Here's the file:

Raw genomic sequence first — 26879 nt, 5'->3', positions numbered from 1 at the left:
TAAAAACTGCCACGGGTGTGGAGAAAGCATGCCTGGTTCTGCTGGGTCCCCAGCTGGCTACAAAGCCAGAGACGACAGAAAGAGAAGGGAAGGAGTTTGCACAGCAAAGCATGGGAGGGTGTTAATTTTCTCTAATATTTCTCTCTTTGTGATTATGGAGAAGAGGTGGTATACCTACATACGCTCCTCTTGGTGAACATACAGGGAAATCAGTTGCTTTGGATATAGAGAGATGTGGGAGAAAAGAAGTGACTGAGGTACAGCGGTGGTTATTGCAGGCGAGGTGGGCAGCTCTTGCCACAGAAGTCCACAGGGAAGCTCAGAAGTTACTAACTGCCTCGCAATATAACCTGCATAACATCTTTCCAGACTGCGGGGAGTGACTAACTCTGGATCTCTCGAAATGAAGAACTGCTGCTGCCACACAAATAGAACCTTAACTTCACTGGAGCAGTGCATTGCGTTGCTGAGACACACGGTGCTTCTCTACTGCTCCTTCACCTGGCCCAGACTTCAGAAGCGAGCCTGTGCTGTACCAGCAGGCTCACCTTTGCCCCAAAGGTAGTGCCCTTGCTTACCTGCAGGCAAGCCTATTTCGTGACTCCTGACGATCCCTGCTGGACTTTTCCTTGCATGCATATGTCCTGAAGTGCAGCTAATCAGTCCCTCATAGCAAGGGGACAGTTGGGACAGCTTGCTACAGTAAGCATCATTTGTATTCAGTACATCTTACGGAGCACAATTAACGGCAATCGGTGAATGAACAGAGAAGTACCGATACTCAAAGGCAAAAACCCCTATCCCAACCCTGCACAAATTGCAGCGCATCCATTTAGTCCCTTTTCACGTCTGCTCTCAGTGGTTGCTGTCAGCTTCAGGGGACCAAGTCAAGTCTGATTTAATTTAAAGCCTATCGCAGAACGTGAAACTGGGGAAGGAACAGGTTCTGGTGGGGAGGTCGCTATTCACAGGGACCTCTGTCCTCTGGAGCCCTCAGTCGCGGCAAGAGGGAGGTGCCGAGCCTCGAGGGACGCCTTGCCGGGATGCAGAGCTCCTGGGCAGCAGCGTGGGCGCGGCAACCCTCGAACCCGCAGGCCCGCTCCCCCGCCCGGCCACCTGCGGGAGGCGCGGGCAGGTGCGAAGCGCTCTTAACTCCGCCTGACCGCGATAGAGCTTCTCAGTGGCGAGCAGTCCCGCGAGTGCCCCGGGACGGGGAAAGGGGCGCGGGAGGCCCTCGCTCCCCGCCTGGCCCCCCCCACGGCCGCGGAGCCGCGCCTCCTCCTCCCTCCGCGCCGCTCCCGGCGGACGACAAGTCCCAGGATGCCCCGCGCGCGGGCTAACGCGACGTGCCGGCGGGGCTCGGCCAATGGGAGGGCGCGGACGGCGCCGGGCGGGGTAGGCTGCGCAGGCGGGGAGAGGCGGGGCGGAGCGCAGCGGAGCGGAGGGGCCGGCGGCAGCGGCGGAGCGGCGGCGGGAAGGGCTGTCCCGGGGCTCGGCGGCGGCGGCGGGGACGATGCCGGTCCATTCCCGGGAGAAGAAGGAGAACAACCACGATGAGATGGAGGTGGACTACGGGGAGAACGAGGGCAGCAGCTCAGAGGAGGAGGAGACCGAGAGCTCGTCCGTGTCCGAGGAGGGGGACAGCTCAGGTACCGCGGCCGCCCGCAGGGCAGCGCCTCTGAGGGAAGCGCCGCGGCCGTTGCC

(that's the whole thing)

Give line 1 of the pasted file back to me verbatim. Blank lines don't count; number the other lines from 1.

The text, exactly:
Raw genomic sequence first — 26879 nt, 5'->3', positions numbered from 1 at the left: